Curtains: A Musical Whodunnit
Book by Rupert Holmes, original book and concept by Peter Stone, music by John Kander, lyrics by Fred Ebb
Dan Looney, Adam Paulden and Jason Haigh-Ellery for DLAP Entertainment, Sally Horchow and Roger Horchow
The first night is a disaster! Not only do the critics find this pre-Broadway try-out of a musical which transfers the story of Robin Hood from Sherwood Forest to the Old West awful but the leading lady (herself a disaster in terms of her performance) is murdered during the curtain calls. The police are called and arrive in the person of Boston PD's Lieutenant Frank Cioffi (well, he had to be Italian, didn’t he? Let’s not miss a cliché!) who just happens to be an enthusiastic amateur actor.
This, then, is the premise of Curtains: A Musical Whodunnit, a musical about a murder in a musical—sort of Hill Street Blues channelling Agatha Christie meets Kiss Me, Kate, with added comedy, as our hero not only solves the murder but rescues the show too. And it’s got songs by Kander and Ebb. Not their best, it has to be said, not Chicago or Cabaret, but pretty damn good nonetheless, and pretty witty too. Not many could get away with a song like “What Kind of Man?” attacking theatre critics or “It’s a Business” which undermines all the cherished show-business myths. “There’s no business like showbusiness” takes on a totally different meaning!
The setting is the 1950s, one of the golden ages of the Broadway musical—Seven Brides for Seven Brothers, Guys and Dolls, The Bandwagon, An American in Paris, Singin’ in the Rain and many more. The show is awash with showbiz clichés. There’s got to be a hoedown dance routine, of course, and the director must be English. The producer’s concern (of course!) is for the return on his investment and there’s the dumb blonde would-be star who proves to have more talent than anyone, especially her mother, suspects.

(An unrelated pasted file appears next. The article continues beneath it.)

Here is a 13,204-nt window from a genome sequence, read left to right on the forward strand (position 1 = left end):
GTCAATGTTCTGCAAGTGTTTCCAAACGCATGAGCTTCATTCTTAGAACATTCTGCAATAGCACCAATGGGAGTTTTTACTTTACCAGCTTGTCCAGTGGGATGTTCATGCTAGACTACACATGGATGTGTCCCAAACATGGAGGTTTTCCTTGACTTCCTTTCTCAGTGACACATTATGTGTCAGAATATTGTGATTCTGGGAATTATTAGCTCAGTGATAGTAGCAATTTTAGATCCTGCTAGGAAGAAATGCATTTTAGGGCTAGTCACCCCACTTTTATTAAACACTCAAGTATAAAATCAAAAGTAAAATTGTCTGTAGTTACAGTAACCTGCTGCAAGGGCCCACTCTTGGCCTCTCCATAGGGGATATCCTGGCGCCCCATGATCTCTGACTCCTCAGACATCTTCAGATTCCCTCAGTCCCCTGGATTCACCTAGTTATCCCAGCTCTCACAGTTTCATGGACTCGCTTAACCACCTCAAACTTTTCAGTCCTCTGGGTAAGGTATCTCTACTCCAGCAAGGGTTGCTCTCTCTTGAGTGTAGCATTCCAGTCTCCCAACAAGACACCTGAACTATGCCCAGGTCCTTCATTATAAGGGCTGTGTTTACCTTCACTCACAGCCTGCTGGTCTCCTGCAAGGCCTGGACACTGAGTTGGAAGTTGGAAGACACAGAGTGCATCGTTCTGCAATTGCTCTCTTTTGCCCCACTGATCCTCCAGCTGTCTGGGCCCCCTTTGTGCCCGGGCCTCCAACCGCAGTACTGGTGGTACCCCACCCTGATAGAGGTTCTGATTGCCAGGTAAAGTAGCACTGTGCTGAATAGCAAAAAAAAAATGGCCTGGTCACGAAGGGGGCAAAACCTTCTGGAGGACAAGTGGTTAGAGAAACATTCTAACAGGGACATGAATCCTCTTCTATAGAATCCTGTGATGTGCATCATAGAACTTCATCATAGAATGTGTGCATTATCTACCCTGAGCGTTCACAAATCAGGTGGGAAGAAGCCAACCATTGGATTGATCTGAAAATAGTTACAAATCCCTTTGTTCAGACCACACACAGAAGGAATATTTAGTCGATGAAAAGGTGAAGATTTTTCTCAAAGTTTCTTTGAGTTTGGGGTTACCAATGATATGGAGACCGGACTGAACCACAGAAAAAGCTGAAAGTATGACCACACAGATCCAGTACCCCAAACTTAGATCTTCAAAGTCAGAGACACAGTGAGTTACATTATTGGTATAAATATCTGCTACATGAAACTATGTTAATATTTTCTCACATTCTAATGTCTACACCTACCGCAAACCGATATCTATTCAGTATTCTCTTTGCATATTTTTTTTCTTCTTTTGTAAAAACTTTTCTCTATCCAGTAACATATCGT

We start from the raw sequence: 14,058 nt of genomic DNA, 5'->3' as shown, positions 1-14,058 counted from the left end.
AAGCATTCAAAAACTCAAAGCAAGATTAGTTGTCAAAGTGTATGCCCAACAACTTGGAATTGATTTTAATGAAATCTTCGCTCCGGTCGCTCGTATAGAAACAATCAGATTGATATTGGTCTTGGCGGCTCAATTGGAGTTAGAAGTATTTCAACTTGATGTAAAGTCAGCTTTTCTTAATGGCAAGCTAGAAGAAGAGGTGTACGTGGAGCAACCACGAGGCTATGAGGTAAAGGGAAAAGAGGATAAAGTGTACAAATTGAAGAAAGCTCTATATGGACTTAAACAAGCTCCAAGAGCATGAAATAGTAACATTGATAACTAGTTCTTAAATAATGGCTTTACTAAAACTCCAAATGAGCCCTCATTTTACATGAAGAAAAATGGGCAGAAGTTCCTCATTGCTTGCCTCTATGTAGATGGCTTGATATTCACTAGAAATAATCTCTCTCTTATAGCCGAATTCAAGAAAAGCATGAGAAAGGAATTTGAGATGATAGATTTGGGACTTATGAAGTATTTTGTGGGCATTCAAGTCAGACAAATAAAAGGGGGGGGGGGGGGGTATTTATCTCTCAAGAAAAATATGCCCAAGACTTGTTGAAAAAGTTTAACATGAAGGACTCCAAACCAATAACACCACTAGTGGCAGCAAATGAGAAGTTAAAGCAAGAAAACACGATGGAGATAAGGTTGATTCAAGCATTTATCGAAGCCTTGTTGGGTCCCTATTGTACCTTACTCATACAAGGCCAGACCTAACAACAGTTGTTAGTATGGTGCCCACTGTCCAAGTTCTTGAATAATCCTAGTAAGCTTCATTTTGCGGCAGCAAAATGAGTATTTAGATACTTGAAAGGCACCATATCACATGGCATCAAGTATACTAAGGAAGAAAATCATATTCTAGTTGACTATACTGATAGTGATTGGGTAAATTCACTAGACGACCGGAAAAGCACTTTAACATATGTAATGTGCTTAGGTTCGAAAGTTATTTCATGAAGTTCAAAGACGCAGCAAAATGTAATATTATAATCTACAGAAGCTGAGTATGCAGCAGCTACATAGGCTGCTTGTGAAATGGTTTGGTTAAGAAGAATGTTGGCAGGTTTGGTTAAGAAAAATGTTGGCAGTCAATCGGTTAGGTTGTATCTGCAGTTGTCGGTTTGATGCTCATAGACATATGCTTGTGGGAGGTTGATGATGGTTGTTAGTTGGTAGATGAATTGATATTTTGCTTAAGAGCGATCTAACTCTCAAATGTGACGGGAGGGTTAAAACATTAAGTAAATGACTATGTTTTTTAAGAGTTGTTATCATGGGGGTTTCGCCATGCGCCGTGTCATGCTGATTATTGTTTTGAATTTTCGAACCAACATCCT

And there has to be some love interest for the man who saves the day.
Oh yes. And let’s work in a bit of innuendo too!
As for the villainous murderer, this is, after all, a detective story in the Christie, Allingham or (dare I say it?) Midsomer Murders mould, so the chances that we mere mortals in the audience could work out who it is are vanishingly small—and that’s just how it should be!
The tunes are catchy and bright, the choreography (Alistair David) varied and enjoyable with everything from country style to a bit of Fred and Ginger and even a hint of Busby Berkley. The set (David Woodhead) and costumes (Gabriella Slade) are perfectly suited to the period and the style and director Paul Foster pulls it all tightly together and keeps it going at a cracking pace.
In other words, it’s a fun show which plays with different genres and keeps us amused, entertained and involved for a full three hours, and that, of course, is as much due to a talented and tireless cast as it is to all the other aspects of the show. Carley Stenson (Georgia Hendricks), Ore Oduba (Aaron Fox), Rebecca Lock (Carmen Bernstein) and Samuel Holmes (Christopher Belling) have impressive CVs, whilst popular stand-up Jason Manford as Lt Cioffi reveals a singing ability as great as his comedic talents.
However, as I have said on many occasions in many reviews, such is the quality of the UK’s triple-threat performers that to find a weakness anywhere in the cast of a show like this would be totally unexpected, and here, yet again, the rest of the cast make a major contribution to the audience’s enjoyment.
It’s not great music theatre but it’s fun music theatre. It’s not great Kander and Ebb but it’s enjoyable Kander and Ebb and has many of the qualities which give them their pre-eminent position in the pantheon of music theatre composers and lyricists. Well worth seeing! You’ll enjoy it.
And next week Cabaret comes to the Empire!
Reviewer: Peter Lathan